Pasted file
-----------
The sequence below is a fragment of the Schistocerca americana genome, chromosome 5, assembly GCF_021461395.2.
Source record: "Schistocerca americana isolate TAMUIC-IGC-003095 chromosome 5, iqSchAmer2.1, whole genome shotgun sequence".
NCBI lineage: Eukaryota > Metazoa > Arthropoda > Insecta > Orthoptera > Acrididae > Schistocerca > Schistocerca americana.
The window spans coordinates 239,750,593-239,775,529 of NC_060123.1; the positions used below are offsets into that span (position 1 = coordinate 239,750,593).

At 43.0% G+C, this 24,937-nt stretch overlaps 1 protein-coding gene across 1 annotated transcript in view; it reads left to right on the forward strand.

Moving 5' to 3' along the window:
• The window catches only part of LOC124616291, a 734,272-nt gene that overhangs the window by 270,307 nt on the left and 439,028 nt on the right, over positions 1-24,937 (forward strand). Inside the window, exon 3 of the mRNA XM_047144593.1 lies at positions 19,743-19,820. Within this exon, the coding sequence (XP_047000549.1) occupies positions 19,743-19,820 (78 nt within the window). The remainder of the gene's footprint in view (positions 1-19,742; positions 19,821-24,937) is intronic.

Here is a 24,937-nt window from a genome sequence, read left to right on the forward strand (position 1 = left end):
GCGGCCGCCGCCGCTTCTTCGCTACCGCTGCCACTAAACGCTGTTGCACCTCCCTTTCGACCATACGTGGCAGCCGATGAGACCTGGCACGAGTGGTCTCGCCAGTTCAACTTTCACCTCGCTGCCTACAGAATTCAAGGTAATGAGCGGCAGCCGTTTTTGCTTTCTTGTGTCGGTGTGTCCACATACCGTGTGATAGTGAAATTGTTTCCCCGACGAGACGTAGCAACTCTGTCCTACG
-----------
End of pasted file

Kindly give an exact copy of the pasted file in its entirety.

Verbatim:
The sequence below is a fragment of the Schistocerca americana genome, chromosome 5, assembly GCF_021461395.2.
Source record: "Schistocerca americana isolate TAMUIC-IGC-003095 chromosome 5, iqSchAmer2.1, whole genome shotgun sequence".
NCBI lineage: Eukaryota > Metazoa > Arthropoda > Insecta > Orthoptera > Acrididae > Schistocerca > Schistocerca americana.
The window spans coordinates 239,750,593-239,775,529 of NC_060123.1; the positions used below are offsets into that span (position 1 = coordinate 239,750,593).

At 43.0% G+C, this 24,937-nt stretch overlaps 1 protein-coding gene across 1 annotated transcript in view; it reads left to right on the forward strand.

Moving 5' to 3' along the window:
• The window catches only part of LOC124616291, a 734,272-nt gene that overhangs the window by 270,307 nt on the left and 439,028 nt on the right, over positions 1-24,937 (forward strand). Inside the window, exon 3 of the mRNA XM_047144593.1 lies at positions 19,743-19,820. Within this exon, the coding sequence (XP_047000549.1) occupies positions 19,743-19,820 (78 nt within the window). The remainder of the gene's footprint in view (positions 1-19,742; positions 19,821-24,937) is intronic.

Here is a 24,937-nt window from a genome sequence, read left to right on the forward strand (position 1 = left end):
GCGGCCGCCGCCGCTTCTTCGCTACCGCTGCCACTAAACGCTGTTGCACCTCCCTTTCGACCATACGTGGCAGCCGATGAGACCTGGCACGAGTGGTCTCGCCAGTTCAACTTTCACCTCGCTGCCTACAGAATTCAAGGTAATGAGCGGCAGCCGTTTTTGCTTTCTTGTGTCGGTGTGTCCACATACCGTGTGATAGTGAAATTGTTTCCCCGACGAGACGTAGCAACTCTGTCCTACG